Microsoft KB Archive/247533

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Article ID: 247533

Article Last Modified on 7/30/2001

This article was previously published under Q247533


This article describes how to use the kbEnable keywords to find articles that are useful to people with disabilities.

The kbEnable keywords are:

  • kbEnableSight
  • kbEnableHear
  • kbEnableMove
  • kbEnableLearn


Generally, people who have limited abilities in basic life activities have physical or cognitive conditions called disabilities. Basic life activities include taking care of oneself, breathing, walking, seeing, hearing, speaking, learning, working, performing manual tasks, and taking part in community events and activities.

In meeting the needs and preferences of people with varying degrees of physical abilities, accessible computers and software programs can make it possible for more people to use technology successfully in work, education, and recreation.

The following keywords are designed and applied to articles in the Knowledge Base that highlight tools, techniques or methods that can assist people with disabilities or highlight issues of interest to them.

Blindness or Limited Vision

The keyword kbEnableSight is used in articles that can help people with visual limitations. In addition to blindness, this can include dimness, haziness, extreme far-sightedness or near-sightedness, color blindness, and tunnel vision.

Topics would include:

  • How to use keyboard shortcuts, macros, or other keyboard alternatives to procedures performed with a mouse.
  • How to adjust or workaround issues with fonts, colors, sizes, images, or appearance schemes.
  • Articles that reference assistive aids such as screen readers or magnifiers.
  • How to provide visual information as text in addition to or in place of graphics, colors, or other non-textual means.
  • Information on alternative forms of documentation to printed or on-line materials.

Physical Disabilities

The keyword kbEnableMove is used in articles that can help people with mobility problems.

Arthritis, stroke, cerebral palsy, multiple sclerosis, Parkinson's disease, and loss of limbs or digits are common causes for this disability and share with both vision and learning disabilities the need to simplify operations and provide alternatives to using the mouse. Topics would include:

  • How to use the keyboard or keyboard options to perform mouse operations.
  • Articles that reference assistive aids such as on-screen keyboards, mousesticks, non-standard keyboards, eye-gaze pointing devices and sip and puff systems control by breathing or items such as MouseKeys, SerialKeys in Windows.
  • Techniques for limiting or simplifying the user's actions.
  • Alternatives to timed events or prompts that may be difficult for people with mobility limitations to respond to quickly.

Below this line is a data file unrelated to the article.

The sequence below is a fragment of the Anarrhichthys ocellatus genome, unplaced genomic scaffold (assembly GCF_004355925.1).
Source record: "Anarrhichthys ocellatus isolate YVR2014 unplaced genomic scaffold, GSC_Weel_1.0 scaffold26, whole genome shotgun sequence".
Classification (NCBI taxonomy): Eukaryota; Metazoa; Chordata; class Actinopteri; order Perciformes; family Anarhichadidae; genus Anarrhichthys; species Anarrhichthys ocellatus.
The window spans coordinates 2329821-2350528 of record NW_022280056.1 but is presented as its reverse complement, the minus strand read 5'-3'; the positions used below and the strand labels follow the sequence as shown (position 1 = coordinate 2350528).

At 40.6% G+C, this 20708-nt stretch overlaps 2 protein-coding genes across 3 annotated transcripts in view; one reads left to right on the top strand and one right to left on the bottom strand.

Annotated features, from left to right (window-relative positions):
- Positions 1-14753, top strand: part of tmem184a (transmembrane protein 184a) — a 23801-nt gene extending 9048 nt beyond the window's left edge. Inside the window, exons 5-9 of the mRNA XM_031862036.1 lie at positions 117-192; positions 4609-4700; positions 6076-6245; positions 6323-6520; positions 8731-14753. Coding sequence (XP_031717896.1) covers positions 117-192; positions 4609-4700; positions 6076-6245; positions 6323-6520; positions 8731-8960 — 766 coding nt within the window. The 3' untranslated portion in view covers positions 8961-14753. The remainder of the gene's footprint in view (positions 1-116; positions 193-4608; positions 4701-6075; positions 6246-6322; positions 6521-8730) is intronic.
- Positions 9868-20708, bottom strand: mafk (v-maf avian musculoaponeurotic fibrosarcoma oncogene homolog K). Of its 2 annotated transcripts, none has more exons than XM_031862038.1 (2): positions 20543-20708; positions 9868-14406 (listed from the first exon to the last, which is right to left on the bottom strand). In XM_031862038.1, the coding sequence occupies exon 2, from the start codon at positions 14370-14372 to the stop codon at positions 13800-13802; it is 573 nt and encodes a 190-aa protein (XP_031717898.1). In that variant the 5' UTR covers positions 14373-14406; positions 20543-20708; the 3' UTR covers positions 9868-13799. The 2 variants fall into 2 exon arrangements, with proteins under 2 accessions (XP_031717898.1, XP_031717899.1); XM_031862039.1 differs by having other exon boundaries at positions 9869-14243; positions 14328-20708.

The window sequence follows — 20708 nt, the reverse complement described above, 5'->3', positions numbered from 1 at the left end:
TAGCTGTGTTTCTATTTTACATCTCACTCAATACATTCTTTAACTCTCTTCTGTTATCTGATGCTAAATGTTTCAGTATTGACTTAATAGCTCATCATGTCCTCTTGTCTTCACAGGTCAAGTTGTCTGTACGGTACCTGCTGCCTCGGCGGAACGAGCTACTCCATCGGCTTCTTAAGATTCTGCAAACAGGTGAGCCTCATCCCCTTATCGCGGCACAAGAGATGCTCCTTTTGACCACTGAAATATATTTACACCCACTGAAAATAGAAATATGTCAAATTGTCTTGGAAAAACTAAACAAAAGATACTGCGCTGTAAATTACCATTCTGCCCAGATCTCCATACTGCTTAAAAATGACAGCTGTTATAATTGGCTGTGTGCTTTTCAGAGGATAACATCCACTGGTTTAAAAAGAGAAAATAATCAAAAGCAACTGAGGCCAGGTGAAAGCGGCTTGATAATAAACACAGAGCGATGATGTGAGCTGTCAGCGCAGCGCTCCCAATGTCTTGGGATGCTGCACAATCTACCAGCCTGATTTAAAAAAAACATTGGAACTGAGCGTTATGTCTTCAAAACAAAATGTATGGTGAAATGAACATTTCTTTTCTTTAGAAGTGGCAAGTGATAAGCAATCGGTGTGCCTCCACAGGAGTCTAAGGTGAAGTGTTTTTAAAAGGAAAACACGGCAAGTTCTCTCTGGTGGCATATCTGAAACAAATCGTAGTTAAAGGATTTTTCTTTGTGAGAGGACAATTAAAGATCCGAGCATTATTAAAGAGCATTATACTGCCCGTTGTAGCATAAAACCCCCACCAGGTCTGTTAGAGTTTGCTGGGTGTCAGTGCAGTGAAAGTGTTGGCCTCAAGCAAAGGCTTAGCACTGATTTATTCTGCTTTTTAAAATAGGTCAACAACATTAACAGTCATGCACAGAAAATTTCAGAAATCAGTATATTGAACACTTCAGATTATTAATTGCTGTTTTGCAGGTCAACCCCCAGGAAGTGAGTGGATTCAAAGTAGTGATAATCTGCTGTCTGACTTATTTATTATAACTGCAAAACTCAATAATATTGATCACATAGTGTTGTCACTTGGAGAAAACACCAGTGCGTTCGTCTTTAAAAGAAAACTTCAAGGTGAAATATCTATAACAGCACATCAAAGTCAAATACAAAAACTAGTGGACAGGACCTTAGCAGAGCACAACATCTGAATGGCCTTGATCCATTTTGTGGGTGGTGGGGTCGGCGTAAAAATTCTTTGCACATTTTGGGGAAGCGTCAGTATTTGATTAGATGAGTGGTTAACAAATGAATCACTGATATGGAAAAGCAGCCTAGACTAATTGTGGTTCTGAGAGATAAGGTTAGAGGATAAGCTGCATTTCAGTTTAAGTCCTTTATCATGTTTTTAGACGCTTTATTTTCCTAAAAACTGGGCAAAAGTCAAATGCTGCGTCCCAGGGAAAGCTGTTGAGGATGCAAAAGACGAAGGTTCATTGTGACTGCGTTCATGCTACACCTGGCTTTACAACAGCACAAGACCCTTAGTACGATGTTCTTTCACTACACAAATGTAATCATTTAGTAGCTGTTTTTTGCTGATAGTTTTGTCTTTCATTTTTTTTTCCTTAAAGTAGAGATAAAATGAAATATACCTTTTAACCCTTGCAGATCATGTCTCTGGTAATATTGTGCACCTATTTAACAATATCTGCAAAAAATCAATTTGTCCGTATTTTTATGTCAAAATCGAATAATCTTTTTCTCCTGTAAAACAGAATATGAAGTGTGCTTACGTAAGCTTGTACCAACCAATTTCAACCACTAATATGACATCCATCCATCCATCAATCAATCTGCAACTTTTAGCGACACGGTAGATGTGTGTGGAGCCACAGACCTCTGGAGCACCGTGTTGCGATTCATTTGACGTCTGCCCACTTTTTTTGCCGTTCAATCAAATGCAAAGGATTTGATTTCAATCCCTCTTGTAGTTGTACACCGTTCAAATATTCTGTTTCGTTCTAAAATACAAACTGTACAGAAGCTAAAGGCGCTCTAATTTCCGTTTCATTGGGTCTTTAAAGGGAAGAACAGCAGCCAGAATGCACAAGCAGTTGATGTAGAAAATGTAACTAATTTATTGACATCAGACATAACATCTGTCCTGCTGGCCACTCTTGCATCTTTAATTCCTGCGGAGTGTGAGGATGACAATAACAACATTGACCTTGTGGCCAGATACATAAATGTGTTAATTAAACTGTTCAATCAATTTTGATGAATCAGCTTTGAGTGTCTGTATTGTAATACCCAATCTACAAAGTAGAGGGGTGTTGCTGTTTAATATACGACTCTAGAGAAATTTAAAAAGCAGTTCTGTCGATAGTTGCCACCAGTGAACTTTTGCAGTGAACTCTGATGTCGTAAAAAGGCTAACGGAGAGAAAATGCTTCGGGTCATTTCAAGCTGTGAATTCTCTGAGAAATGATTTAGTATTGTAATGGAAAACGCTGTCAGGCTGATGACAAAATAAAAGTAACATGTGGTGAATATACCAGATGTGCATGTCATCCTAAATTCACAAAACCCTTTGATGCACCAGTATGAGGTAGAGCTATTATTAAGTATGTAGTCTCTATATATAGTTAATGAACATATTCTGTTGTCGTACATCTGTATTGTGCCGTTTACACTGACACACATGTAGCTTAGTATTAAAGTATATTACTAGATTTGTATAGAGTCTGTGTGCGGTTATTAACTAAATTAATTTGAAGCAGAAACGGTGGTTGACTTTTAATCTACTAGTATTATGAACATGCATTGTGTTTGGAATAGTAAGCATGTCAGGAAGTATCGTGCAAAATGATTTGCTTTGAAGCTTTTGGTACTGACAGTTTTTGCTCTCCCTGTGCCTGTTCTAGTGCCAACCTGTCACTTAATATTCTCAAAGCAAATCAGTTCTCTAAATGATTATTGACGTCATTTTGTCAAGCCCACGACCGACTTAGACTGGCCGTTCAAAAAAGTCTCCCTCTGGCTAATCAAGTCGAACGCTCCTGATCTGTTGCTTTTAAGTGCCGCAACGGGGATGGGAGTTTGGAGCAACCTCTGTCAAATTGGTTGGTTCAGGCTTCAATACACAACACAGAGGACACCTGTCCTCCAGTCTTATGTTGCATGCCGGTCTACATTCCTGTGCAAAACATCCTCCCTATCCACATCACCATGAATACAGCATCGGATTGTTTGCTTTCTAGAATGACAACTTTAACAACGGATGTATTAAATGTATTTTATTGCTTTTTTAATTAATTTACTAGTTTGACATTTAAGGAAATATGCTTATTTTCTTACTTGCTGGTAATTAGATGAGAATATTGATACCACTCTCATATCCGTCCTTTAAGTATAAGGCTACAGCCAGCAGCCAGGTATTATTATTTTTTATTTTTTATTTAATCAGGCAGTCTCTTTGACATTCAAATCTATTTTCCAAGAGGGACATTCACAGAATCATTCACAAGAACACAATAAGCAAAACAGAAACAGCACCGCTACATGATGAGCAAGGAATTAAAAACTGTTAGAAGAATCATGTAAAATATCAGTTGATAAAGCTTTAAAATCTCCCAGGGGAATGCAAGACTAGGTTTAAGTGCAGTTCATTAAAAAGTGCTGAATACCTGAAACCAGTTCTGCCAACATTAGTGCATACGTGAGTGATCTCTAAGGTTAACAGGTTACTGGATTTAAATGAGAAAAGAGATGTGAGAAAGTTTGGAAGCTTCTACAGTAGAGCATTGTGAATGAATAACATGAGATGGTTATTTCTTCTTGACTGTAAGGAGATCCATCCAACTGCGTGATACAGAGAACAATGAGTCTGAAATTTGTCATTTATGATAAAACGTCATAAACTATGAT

• How to use, customize or workaround issues with keyboard filters such as StickKeys, FilterKeys, ToggleKeys, and Dvorak keyboard layouts in Windows.
  • Details on alternatives to printed or on-line documentation.

Deafness or Hard of Hearing

The keyword kbEnableHear can help people with hearing difficulties find articles that help adjust or enable alternatives features for them.

Topics would include:

  • How to customize sounds.
  • How to configure software to provide visual feedback in addition to or in place of sounds, such SoundSentry in Windows.
  • Articles that deal with captioning in audio or video media content.
  • Articles that reference TTY/TDD software or hardware.

Cognitive or Developmental Disabilities

The keyword kbEnableLearn is used in articles that can help people with problems including dyslexia, memory problems, difficulty with solving problems or perceiving sensory information, or problems comprehending and using language.

Topics would include:

  • Techniques that correct or clarify confusion in the user interface, unexpected behavior or use of language in the product.
  • How to customize text, color, images and appearance schemes or workaround problems with them.
  • Highlighting simplified procedures, such as using a mouse rather than remember complex keyboard combinations.
  • Articles referencing reading aids or other tools that can assist in readability.
  • As with mobility problems, articles that limit the user's actions and prevent unintended operations.
  • Articles that explain how to customize a product's user interface, including simplifying the visual display, reducing number of options, reduce visual distractions, or improve readability.
  • Articles that provide information on alternative forms of documentation to printed or on-line materials.

Other Accessibility-related Articles

The general keyword for articles that do not fit into other areas is kbEnable. Examples of this might be articles that cover general accessibility features or specific topics not already identified, such as seizure disorders.

Using kbEnable Keywords

The best way to use these keywords is in combination with other keywords to narrow the scope of your search, as in the following example:

kbEnableMove win98x

This keyword query searches for articles of interest to people with mobility problem dealing with Windows 98. For more information about how to query or what keyword can be used with the keywords listed in this article, please see the following article:

242450 How to Query the Microsoft Knowledge Base Using Keywords

For additional information on product features and other services to people with disabilities, visit the Microsoft Accessibility Web site at the following address:

Keywords: kbinfo kbenable KB247533